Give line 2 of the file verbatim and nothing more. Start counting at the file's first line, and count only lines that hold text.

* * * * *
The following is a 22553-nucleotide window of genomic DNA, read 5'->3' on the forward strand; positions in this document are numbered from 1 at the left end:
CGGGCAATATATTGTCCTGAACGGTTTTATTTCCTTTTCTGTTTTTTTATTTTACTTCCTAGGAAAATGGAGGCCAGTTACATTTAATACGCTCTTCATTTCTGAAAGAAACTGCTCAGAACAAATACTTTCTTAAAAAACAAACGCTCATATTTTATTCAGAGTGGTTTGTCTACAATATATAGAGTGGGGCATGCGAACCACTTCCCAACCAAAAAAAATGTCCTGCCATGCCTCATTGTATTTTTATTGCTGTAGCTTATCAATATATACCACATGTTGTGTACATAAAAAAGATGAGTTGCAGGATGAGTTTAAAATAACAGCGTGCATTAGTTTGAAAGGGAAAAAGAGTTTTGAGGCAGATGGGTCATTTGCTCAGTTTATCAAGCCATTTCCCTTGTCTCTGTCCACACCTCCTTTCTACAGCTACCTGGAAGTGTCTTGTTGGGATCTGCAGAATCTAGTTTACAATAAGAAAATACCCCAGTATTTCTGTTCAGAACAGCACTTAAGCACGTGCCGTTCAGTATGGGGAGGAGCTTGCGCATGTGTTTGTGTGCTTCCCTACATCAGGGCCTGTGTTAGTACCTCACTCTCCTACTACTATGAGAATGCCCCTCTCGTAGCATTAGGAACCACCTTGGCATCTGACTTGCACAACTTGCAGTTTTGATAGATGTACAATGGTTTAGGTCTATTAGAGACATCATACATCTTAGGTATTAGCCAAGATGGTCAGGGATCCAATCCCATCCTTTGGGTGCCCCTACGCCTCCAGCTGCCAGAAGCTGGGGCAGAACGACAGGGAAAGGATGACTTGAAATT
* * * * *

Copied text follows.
CGGGCAATATATTGTCCTGAACGGTTTTATTTCCTTTTCTGTTTTTTTATTTTACTTCCTAGGAAAATGGAGGCCAGTTACATTTAATACGCTCTTCATTTCTGAAAGAAACTGCTCAGAACAAATACTTTCTTAAAAAACAAACGCTCATATTTTATTCAGAGTGGTTTGTCTACAATATATAGAGTGGGGCATGCGAACCACTTCCCAACCAAAAAAAATGTCCTGCCATGCCTCATTGTATTTTTATTGCTGTAGCTTATCAATATATACCACATGTTGTGTACATAAAAAAGATGAGTTGCAGGATGAGTTTAAAATAACAGCGTGCATTAGTTTGAAAGGGAAAAAGAGTTTTGAGGCAGATGGGTCATTTGCTCAGTTTATCAAGCCATTTCCCTTGTCTCTGTCCACACCTCCTTTCTACAGCTACCTGGAAGTGTCTTGTTGGGATCTGCAGAATCTAGTTTACAATAAGAAAATACCCCAGTATTTCTGTTCAGAACAGCACTTAAGCACGTGCCGTTCAGTATGGGGAGGAGCTTGCGCATGTGTTTGTGTGCTTCCCTACATCAGGGCCTGTGTTAGTACCTCACTCTCCTACTACTATGAGAATGCCCCTCTCGTAGCATTAGGAACCACCTTGGCATCTGACTTGCACAACTTGCAGTTTTGATAGATGTACAATGGTTTAGGTCTATTAGAGACATCATACATCTTAGGTATTAGCCAAGATGGTCAGGGATCCAATCCCATCCTTTGGGTGCCCCTACGCCTCCAGCTGCCAGAAGCTGGGGCAGAACGACAGGGAAAGGATGACTTGAAATT